, Volume 44, Issue 1, pp 61-102

Rational expectations in elections: some experimental results based on a multidimensional model

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Conclusions

While our experimental results do not show convincingly the superiority of our model over alternative hypotheses, these results do not reject the rational expectations approach to handling incomplete information in elections. This is not to say, of course, that our model provides the most appropriate treatment of incomplete information since it relies primarily on one source of information—polls. Certainly, other data exist—such as the historical record of the parties, primary election outcomes, and the coalitions observed at nominating conventions—which voters might use for information on their choices. What we hope our analysis has begun, however, is a more rigorous study of how citizens can interpret such data and the role played by the various media in supplying these data.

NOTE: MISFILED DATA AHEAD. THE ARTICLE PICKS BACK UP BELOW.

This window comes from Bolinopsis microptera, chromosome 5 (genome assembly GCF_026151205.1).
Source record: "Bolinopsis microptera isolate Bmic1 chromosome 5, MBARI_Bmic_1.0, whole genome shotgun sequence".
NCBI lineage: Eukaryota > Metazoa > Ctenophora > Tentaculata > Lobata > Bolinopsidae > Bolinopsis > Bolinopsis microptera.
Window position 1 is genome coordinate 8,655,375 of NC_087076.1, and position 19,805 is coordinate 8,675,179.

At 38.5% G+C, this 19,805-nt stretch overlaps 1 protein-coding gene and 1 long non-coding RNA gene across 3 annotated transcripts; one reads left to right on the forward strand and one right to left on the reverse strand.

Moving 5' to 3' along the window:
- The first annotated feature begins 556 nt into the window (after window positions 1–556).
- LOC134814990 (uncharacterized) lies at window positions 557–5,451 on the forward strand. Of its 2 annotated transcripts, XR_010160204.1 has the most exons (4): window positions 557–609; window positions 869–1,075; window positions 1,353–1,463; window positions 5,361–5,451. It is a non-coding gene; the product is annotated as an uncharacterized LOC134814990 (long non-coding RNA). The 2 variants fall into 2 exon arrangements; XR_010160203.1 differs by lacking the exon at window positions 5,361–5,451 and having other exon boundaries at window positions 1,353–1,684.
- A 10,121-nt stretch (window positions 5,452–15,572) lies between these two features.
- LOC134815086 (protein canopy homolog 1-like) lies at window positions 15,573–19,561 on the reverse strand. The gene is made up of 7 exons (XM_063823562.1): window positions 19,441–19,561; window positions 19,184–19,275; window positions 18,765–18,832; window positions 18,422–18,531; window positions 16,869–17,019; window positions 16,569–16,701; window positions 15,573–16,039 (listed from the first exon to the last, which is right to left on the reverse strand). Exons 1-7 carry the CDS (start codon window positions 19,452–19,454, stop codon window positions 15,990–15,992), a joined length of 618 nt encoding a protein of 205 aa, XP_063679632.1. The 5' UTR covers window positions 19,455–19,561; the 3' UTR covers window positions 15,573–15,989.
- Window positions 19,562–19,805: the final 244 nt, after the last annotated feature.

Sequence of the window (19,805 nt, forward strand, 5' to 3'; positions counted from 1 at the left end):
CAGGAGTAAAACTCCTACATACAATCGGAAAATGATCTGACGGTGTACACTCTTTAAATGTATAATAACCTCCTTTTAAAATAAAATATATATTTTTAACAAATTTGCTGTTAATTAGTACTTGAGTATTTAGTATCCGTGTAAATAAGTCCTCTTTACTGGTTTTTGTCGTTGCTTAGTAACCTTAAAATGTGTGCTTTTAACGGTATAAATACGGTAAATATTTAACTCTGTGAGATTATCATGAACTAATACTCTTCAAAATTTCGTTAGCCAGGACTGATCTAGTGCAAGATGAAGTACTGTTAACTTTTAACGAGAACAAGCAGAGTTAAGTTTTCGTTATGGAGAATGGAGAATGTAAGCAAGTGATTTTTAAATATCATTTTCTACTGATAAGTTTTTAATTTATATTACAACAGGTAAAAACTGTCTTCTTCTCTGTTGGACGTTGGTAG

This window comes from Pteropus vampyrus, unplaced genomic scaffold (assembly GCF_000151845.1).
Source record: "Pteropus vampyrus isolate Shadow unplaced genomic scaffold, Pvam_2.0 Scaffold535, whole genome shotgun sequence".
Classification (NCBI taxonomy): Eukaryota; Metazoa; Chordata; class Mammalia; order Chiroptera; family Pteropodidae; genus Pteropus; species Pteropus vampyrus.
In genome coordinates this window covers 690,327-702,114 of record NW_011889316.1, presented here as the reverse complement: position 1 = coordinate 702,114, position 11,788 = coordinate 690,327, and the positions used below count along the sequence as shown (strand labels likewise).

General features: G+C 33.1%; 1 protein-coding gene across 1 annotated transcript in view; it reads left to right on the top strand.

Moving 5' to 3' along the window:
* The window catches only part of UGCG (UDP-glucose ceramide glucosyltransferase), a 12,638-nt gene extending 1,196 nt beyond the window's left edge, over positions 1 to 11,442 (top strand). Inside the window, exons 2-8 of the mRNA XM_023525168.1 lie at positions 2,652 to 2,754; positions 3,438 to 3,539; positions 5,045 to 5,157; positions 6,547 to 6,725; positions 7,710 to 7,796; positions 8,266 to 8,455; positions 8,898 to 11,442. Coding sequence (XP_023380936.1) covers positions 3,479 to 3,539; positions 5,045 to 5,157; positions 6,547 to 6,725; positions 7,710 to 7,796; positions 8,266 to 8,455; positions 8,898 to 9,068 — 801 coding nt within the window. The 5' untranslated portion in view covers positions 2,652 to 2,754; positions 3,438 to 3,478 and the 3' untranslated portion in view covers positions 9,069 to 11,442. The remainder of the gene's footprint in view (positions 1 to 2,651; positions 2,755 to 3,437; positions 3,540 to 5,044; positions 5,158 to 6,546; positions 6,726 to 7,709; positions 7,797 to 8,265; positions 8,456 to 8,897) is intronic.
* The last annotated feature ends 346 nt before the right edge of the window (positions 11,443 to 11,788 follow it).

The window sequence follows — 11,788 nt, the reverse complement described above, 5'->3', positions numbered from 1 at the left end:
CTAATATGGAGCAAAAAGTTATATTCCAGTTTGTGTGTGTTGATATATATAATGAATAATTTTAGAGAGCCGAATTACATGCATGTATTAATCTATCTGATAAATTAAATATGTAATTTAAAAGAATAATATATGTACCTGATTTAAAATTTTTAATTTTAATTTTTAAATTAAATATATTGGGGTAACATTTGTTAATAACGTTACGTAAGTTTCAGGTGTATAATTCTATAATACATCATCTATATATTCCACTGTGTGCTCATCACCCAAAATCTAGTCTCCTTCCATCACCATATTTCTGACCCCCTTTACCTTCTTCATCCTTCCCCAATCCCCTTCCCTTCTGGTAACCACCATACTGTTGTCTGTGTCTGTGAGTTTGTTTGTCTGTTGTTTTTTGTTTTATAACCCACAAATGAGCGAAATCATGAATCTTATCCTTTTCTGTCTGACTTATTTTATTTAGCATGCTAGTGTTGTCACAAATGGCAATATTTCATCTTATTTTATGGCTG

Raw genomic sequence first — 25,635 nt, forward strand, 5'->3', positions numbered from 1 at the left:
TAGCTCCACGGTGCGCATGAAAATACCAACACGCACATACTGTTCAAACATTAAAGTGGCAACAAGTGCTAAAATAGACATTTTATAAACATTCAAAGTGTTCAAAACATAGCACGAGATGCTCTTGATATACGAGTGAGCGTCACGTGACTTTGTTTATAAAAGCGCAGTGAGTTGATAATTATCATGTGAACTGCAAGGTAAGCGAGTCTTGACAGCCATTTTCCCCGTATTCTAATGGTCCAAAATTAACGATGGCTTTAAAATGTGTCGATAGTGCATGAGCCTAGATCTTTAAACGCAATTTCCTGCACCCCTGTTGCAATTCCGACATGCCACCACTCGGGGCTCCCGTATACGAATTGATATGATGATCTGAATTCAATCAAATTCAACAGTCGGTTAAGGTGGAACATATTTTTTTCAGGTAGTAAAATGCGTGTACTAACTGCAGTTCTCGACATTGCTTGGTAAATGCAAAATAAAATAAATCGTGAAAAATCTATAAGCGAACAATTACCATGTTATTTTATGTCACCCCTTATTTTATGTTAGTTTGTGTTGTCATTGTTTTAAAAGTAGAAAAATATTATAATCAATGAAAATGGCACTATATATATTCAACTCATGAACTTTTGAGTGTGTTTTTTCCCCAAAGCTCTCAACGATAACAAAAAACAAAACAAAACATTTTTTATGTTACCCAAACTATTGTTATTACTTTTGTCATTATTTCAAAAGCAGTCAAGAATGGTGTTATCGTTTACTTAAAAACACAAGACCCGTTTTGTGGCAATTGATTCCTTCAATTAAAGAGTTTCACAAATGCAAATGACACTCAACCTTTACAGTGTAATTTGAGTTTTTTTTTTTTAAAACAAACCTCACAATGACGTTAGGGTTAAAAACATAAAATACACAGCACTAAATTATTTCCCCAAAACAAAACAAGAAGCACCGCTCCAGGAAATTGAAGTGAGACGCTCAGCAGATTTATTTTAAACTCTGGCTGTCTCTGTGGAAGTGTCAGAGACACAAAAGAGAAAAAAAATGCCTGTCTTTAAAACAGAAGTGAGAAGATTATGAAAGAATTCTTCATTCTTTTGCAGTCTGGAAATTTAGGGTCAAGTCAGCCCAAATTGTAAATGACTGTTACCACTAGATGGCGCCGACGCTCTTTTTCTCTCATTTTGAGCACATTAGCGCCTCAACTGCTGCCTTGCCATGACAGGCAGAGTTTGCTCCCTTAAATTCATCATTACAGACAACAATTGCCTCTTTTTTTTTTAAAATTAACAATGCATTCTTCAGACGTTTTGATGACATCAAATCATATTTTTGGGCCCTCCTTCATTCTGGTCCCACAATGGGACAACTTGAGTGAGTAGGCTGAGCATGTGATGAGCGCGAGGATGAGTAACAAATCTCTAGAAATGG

Admittedly, the model presented here endows uninformed voters with substantial computational abilities, since even the brightest subjects in our experiments found their tasks challenging. The question arises, then, as to whether we can expect average citizens — and, in particular, “uninformed” citizens — to be capable of using polls in the way assumed by our model. Our experiments show only that our model is feasible, not that it describes actual voting behavior. Such questions can be answered only by examining actual election data. Our model, nevertheless, serves as a counter-example to the oft-repeated presumption that our democratic institutions can function “properly” only to the extent that citizens are informed on public issues and the positions of election candidates on those issues. That we do not find citizens conforming or even approximating this normative ideal should not be interpreted to mean that our institutions cannot function as designed.

This research was supported by NSF grants to California Institute of Technology and Carnegie-Mellon University.